Skin Deep - Clinical & Cosmetic Dermatology Blog

Skin Deep is a blog for dermatologists and skin care professionals with focus on theoretical, cosmetic and aesthetic dermatology. We do evaluations and comparisons of cosmetic and esthetic dermatology devices, products and journal articles based on scientific rationale. This blog is associated with ‘Dermatologists Sans Borders’ one of the largest curated groups of skin care professionals on facebook. If you are looking for non-technical information, please visit http://skinhelpdesk.com

The information presented here is not intended to diagnose, treat, cure or prevent any disease. Always seek the advice of your own physician or other qualified health care professional. Read full Disclaimer.

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Friday, April 18, 2014

Ductal hypoxia in acne: the missing link between comedogenesis and inflammation

Vol. 201, Issue 5: etoc 1
Vol. 201, Issue 5: etoc 1 (Photo credit: TheJCB)
This study proposes hypoxia inducible factor (HIF1) as the missing link between the androgenic and inflammatory theories of acne pathogenesis. Androgenic hormones  induce intraductal keratinocyte proliferation resulting in ductal hypoxia. Hypoxia induces the failure of both terminal differentiation and desquamation thus inducing the non inflammatory form of acne. Later it stimulates the production of HIF-1, and the HIF-1 stimulates inflammatory cytokines (thus inducing the inflammatory form of acne). P.Acnes is seen more as an effect than the cause of acne since the facultative anaerobe thrives in this hypoxic environment, thereby acting as a serendipitous marker of acne.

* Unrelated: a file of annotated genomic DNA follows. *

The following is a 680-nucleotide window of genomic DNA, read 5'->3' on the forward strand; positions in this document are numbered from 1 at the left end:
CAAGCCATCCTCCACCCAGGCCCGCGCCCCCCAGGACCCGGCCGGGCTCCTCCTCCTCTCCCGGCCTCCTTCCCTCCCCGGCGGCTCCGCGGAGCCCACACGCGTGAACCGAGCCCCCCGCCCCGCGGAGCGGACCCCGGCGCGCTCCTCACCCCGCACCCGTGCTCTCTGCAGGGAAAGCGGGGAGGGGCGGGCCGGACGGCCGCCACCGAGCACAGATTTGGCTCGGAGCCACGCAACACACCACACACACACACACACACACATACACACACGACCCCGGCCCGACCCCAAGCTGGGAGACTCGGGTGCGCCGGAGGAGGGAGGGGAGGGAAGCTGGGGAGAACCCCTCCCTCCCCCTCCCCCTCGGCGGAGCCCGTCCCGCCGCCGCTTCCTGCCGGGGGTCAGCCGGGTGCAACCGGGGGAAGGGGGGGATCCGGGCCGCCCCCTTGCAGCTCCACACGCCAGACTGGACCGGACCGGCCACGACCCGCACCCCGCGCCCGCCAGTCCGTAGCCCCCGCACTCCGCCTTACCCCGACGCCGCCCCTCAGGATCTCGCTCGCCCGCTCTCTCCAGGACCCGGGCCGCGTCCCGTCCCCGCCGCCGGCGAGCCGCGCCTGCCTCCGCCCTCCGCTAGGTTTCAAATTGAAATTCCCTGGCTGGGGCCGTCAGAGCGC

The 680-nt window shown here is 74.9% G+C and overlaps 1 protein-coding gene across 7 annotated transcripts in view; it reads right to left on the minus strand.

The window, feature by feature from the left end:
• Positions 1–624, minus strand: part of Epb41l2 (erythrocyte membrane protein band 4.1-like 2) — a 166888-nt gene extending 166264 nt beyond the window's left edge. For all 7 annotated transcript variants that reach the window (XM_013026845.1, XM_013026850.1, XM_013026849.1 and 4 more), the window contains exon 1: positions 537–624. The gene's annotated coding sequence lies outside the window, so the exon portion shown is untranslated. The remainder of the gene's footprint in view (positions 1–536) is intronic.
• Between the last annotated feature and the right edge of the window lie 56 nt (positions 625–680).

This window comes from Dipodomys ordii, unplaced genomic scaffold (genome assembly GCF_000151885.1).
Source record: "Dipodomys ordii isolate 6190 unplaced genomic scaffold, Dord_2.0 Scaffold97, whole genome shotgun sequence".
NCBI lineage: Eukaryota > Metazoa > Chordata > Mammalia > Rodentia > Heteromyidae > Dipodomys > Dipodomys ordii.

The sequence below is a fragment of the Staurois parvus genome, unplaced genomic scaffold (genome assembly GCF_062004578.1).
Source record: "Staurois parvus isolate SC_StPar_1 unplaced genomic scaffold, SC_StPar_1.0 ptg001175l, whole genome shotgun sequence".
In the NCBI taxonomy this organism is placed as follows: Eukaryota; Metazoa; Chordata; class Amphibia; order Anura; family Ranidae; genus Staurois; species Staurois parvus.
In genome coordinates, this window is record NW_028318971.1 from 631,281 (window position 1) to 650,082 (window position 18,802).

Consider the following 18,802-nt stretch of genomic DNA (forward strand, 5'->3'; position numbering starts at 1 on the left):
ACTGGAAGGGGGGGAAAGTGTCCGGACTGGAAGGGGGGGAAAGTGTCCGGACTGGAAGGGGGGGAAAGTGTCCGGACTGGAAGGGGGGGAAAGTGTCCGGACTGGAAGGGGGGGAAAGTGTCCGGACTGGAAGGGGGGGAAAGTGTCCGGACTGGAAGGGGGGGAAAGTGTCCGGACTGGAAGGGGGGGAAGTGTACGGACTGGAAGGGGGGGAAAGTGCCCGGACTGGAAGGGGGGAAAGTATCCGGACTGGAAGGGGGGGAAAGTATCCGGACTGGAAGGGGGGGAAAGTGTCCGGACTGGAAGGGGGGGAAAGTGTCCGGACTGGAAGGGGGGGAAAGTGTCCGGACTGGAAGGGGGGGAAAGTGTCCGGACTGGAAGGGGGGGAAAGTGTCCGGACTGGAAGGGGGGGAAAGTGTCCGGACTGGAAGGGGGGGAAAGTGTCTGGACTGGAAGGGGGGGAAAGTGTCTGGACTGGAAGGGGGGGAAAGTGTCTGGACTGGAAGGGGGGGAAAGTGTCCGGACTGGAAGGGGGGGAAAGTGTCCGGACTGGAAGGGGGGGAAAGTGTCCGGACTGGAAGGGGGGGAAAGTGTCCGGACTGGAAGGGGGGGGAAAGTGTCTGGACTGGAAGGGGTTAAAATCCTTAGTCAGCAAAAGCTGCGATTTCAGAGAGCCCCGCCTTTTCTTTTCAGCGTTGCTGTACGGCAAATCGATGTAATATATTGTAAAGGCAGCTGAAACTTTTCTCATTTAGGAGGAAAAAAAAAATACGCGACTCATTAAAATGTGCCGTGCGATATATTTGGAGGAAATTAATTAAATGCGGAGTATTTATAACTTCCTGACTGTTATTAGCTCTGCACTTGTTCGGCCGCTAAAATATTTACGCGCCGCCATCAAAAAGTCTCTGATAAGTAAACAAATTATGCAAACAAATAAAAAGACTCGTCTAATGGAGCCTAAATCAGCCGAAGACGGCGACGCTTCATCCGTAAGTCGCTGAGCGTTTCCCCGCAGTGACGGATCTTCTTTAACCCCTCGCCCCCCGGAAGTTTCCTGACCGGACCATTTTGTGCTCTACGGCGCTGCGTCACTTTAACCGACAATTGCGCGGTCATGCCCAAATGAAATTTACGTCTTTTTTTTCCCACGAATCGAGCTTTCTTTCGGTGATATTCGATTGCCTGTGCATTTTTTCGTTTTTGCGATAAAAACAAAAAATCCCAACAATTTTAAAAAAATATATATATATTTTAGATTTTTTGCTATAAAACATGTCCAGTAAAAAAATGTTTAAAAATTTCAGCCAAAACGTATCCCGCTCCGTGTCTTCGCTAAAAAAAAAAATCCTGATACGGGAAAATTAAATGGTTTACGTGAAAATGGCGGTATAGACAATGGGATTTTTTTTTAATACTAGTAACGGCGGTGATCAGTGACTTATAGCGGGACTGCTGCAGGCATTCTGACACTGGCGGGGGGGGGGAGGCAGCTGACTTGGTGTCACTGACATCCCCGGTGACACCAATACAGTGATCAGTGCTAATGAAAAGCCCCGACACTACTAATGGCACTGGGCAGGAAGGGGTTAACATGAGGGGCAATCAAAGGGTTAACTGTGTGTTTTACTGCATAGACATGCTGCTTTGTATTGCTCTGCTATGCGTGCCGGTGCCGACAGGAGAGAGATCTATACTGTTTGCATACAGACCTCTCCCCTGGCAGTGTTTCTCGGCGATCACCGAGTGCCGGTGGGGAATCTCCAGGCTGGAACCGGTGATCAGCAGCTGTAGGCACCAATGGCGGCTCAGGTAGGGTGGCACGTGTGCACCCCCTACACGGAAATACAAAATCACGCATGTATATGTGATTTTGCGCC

Interesting and plausible theory, but with doubtful clinical utility.

Do you have an acne problem? Consult SkinHelpDesk.com

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Sunday, March 30, 2014

The Naranjo algorithm

English: A hand scratching at a pruritus on arm
A hand scratching at a pruritus on arm (Photo credit: Wikipedia)
For decades, retinoic acid (RA) is known as the most potent therapeutic option in the therapy of acne. A recent study (1) suggests inhibition of endogenous RA metabolism and amplification of endogenous RA signalling as a mechanism underlying the biochemical actions of antibiotics such as tetracycline and erythromycin in acne therapy. So, at the fundamental molecular level, the mechanism of action of these disparate agents converge.

The mechanism of pruritus in Dandruff/seborrhoeic dermatitis (D/SD) is not well understood. Histamine is one of the biomarkers of pruritus now widely used in treatment efficacy trials. The exact mechanism leading to histamine release and pruritus is not yet clear. This study (2) demonstrated significant increase in cathepsin S in D/SD and recommends it as a potential marker of pruritus in D/SD and in assessing the effect of anti-dandruff treatments.

Recently I came across The Naranjo algorithm, Naranjo Scale, or Naranjo Nomogram, a questionnaire designed by Naranjo et al. for determining the likelihood of whether an ADR (adverse drug reaction) is actually due to the drug rather than the result of other factors (3). Probability is assigned via a score termed definite, probable, possible or doubtful. Dermatologists are usually consulted whenever there is a suspected ADR, but I never knew about this methodology till now.